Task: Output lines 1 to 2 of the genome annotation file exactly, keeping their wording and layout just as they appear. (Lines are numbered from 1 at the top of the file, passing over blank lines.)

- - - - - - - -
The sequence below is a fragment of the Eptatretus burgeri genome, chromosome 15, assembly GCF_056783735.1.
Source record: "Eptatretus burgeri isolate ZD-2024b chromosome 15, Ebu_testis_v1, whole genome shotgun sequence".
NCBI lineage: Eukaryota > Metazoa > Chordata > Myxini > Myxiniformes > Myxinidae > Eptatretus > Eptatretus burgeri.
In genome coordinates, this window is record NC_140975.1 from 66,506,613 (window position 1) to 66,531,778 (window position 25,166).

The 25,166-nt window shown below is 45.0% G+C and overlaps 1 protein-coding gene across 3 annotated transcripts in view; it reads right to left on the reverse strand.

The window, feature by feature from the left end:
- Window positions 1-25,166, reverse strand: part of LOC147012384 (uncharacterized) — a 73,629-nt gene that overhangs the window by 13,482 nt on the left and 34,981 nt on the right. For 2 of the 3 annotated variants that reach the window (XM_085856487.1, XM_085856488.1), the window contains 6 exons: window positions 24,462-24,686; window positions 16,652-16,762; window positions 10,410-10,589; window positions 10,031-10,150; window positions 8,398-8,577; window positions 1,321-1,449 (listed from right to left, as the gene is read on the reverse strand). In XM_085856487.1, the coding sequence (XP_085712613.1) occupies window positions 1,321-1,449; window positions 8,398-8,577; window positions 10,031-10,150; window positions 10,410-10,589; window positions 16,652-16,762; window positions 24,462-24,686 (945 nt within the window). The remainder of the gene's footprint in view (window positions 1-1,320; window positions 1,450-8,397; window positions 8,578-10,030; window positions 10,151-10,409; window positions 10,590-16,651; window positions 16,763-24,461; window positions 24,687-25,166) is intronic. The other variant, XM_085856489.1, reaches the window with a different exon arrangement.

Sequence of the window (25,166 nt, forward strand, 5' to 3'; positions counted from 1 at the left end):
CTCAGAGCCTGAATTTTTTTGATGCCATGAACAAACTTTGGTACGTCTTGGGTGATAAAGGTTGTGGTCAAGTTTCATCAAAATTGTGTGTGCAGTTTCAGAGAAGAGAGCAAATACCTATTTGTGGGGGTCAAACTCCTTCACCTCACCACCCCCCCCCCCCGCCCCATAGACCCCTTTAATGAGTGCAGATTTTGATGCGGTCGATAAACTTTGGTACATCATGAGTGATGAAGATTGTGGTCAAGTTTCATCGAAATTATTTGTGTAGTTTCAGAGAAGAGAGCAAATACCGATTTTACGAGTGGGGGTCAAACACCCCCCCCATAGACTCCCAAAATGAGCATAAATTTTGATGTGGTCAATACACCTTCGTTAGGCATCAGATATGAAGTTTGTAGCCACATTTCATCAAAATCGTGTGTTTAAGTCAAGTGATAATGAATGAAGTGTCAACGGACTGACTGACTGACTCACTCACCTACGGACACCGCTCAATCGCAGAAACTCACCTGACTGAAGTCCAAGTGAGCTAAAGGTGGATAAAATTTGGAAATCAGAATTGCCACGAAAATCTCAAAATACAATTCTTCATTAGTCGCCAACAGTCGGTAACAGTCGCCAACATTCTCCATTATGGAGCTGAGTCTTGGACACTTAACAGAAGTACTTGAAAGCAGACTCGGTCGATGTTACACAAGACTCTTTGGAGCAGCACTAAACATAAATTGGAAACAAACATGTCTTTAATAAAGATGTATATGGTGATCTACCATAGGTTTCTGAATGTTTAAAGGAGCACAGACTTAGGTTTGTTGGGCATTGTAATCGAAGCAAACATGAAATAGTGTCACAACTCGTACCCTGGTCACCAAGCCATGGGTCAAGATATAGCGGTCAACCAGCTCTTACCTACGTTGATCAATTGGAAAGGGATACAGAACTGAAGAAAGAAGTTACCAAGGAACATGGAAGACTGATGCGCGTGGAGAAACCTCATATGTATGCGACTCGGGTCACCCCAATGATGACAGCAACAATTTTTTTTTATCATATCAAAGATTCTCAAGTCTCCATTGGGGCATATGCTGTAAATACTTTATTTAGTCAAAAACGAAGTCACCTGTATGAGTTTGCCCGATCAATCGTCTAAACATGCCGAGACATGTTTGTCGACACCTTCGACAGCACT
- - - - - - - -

The sequence below is a fragment of the Eptatretus burgeri genome, chromosome 15, assembly GCF_056783735.1.
Source record: "Eptatretus burgeri isolate ZD-2024b chromosome 15, Ebu_testis_v1, whole genome shotgun sequence".